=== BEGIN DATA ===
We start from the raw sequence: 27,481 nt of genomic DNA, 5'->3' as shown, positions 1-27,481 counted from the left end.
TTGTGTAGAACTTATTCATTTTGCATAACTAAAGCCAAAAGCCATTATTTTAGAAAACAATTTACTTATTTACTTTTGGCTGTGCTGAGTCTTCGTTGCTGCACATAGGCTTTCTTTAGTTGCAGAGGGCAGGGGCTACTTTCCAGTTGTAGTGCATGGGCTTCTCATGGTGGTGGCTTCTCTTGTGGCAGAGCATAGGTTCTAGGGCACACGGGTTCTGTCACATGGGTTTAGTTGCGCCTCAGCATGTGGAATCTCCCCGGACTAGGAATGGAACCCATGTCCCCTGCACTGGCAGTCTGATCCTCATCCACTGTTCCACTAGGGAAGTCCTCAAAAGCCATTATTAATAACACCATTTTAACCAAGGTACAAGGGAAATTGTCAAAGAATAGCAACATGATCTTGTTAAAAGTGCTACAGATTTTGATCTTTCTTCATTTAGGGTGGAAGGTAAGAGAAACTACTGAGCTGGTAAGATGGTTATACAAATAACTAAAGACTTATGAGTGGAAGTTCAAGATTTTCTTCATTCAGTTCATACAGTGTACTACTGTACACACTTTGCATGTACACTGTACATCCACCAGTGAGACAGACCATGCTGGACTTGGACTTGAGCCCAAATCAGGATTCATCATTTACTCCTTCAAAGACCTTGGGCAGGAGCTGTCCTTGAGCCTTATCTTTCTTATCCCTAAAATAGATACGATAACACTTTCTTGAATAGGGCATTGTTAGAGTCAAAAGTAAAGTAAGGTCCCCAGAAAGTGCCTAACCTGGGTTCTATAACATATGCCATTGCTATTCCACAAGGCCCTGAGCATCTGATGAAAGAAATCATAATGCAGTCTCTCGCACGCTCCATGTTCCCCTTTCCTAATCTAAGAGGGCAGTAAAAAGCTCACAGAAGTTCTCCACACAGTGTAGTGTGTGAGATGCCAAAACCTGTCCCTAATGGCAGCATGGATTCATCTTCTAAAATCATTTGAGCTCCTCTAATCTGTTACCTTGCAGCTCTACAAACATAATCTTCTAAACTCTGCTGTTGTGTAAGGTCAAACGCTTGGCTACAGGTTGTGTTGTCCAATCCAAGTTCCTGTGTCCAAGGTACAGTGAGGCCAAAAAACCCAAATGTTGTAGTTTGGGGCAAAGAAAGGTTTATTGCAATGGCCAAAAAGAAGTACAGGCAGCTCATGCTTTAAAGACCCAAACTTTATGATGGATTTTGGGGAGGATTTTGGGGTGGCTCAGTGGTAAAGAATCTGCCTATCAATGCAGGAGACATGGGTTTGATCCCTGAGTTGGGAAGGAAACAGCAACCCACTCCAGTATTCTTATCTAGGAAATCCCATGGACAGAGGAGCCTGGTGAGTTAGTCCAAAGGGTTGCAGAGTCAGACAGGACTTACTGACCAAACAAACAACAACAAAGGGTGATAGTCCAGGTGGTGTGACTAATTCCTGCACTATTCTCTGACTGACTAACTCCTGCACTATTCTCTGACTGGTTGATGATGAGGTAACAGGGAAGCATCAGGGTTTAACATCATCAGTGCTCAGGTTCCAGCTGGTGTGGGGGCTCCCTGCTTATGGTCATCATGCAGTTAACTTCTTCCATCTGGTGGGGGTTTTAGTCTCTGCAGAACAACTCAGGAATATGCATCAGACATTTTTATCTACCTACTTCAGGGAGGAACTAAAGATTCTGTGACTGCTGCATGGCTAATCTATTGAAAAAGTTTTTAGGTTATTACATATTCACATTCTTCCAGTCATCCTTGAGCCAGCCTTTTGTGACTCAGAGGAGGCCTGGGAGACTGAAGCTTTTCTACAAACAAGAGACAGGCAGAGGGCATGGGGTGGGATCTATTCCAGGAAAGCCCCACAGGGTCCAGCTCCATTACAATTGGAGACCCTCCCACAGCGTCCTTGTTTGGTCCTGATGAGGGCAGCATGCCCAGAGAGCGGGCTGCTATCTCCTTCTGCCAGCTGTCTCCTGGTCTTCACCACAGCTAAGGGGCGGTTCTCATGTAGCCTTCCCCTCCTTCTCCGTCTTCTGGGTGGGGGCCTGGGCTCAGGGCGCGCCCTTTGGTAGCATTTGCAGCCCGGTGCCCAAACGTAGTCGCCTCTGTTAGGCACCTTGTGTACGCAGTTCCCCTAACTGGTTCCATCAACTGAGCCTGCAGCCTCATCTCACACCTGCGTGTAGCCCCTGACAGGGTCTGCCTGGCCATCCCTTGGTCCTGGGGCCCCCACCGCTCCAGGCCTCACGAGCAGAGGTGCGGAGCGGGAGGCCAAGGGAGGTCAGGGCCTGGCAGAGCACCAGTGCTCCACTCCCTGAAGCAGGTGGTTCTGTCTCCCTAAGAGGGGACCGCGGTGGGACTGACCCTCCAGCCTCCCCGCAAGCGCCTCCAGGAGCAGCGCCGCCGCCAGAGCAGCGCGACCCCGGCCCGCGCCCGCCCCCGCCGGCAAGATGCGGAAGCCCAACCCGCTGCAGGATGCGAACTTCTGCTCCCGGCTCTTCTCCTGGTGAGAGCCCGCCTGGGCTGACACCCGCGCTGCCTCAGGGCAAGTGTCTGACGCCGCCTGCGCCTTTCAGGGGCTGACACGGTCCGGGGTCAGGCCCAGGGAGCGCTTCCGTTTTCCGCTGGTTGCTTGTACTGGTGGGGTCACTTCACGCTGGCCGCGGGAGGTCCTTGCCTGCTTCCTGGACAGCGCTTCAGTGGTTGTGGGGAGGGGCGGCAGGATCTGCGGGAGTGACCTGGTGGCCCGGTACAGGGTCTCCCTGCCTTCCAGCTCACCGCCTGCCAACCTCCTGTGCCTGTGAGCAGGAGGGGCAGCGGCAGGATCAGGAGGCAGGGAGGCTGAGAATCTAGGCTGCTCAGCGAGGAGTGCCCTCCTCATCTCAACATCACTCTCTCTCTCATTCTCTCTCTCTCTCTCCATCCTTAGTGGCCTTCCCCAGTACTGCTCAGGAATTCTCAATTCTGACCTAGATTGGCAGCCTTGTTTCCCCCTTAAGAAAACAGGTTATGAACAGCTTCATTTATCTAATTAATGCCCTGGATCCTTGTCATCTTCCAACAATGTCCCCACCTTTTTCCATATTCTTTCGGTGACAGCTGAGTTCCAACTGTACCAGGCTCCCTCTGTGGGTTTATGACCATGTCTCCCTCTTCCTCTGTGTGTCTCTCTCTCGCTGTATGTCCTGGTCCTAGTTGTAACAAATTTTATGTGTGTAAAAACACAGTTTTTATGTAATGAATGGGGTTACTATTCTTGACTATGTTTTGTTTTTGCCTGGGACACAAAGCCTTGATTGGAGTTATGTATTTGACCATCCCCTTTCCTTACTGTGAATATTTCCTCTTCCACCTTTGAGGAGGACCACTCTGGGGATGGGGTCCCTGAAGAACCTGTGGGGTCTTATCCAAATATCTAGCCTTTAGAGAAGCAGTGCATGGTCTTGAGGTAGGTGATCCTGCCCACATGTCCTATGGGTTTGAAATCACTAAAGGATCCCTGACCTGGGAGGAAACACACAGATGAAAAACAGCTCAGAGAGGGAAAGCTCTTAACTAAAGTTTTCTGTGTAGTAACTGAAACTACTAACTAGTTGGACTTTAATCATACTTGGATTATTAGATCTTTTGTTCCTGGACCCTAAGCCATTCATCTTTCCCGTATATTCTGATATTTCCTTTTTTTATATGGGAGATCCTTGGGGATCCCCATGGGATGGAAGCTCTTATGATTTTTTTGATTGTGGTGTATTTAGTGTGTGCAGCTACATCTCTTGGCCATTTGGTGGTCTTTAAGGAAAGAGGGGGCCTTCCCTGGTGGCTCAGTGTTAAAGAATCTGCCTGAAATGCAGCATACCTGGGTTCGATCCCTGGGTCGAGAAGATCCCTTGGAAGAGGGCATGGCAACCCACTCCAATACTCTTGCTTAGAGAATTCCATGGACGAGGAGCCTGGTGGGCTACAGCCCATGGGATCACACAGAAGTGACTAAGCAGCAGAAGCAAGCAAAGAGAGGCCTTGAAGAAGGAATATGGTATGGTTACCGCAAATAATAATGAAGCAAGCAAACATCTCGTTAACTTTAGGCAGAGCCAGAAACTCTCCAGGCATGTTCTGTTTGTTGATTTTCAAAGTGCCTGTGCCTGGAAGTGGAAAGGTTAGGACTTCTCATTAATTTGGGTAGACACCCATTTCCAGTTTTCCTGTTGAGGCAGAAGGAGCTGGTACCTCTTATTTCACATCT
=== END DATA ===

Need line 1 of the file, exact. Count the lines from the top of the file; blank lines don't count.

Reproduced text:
We start from the raw sequence: 27,481 nt of genomic DNA, 5'->3' as shown, positions 1-27,481 counted from the left end.